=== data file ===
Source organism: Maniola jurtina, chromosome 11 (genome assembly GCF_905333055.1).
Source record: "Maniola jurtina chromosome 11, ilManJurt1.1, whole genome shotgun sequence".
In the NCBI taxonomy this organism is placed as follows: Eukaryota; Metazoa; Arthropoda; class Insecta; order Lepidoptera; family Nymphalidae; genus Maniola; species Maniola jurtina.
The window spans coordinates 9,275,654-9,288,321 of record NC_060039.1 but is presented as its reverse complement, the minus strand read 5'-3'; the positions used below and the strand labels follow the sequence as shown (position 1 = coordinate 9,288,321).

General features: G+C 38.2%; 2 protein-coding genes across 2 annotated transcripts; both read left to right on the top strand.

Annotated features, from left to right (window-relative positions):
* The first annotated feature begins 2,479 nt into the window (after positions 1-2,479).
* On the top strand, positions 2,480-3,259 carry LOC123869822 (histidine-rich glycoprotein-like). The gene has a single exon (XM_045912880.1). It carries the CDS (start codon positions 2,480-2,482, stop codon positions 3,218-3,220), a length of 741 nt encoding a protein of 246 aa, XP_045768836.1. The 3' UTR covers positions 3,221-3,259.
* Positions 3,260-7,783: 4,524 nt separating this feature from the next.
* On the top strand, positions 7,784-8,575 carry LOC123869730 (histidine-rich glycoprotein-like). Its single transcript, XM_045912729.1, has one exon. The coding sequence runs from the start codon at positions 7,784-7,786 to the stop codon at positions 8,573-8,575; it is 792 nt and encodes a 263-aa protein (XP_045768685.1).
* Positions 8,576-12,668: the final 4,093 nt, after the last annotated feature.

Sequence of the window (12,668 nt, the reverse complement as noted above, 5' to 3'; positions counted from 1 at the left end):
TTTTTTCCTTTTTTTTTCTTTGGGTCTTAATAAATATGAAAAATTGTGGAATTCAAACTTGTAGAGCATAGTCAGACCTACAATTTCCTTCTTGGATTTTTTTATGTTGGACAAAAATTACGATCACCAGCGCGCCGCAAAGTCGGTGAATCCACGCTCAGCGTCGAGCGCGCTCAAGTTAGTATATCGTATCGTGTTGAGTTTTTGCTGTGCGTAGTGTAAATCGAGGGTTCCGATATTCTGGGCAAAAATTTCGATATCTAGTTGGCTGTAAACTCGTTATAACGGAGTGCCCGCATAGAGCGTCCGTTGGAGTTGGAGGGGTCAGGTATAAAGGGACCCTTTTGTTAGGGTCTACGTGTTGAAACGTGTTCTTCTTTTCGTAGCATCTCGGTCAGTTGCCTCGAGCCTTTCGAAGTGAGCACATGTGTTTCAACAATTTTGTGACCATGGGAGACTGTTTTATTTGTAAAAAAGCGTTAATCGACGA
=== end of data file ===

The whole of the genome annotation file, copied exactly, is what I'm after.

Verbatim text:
Source organism: Maniola jurtina, chromosome 11 (genome assembly GCF_905333055.1).
Source record: "Maniola jurtina chromosome 11, ilManJurt1.1, whole genome shotgun sequence".
In the NCBI taxonomy this organism is placed as follows: Eukaryota; Metazoa; Arthropoda; class Insecta; order Lepidoptera; family Nymphalidae; genus Maniola; species Maniola jurtina.
The window spans coordinates 9,275,654-9,288,321 of record NC_060039.1 but is presented as its reverse complement, the minus strand read 5'-3'; the positions used below and the strand labels follow the sequence as shown (position 1 = coordinate 9,288,321).

General features: G+C 38.2%; 2 protein-coding genes across 2 annotated transcripts; both read left to right on the top strand.

Annotated features, from left to right (window-relative positions):
* The first annotated feature begins 2,479 nt into the window (after positions 1-2,479).
* On the top strand, positions 2,480-3,259 carry LOC123869822 (histidine-rich glycoprotein-like). The gene has a single exon (XM_045912880.1). It carries the CDS (start codon positions 2,480-2,482, stop codon positions 3,218-3,220), a length of 741 nt encoding a protein of 246 aa, XP_045768836.1. The 3' UTR covers positions 3,221-3,259.
* Positions 3,260-7,783: 4,524 nt separating this feature from the next.
* On the top strand, positions 7,784-8,575 carry LOC123869730 (histidine-rich glycoprotein-like). Its single transcript, XM_045912729.1, has one exon. The coding sequence runs from the start codon at positions 7,784-7,786 to the stop codon at positions 8,573-8,575; it is 792 nt and encodes a 263-aa protein (XP_045768685.1).
* Positions 8,576-12,668: the final 4,093 nt, after the last annotated feature.

Sequence of the window (12,668 nt, the reverse complement as noted above, 5' to 3'; positions counted from 1 at the left end):
TTTTTTCCTTTTTTTTTCTTTGGGTCTTAATAAATATGAAAAATTGTGGAATTCAAACTTGTAGAGCATAGTCAGACCTACAATTTCCTTCTTGGATTTTTTTATGTTGGACAAAAATTACGATCACCAGCGCGCCGCAAAGTCGGTGAATCCACGCTCAGCGTCGAGCGCGCTCAAGTTAGTATATCGTATCGTGTTGAGTTTTTGCTGTGCGTAGTGTAAATCGAGGGTTCCGATATTCTGGGCAAAAATTTCGATATCTAGTTGGCTGTAAACTCGTTATAACGGAGTGCCCGCATAGAGCGTCCGTTGGAGTTGGAGGGGTCAGGTATAAAGGGACCCTTTTGTTAGGGTCTACGTGTTGAAACGTGTTCTTCTTTTCGTAGCATCTCGGTCAGTTGCCTCGAGCCTTTCGAAGTGAGCACATGTGTTTCAACAATTTTGTGACCATGGGAGACTGTTTTATTTGTAAAAAAGCGTTAATCGACGA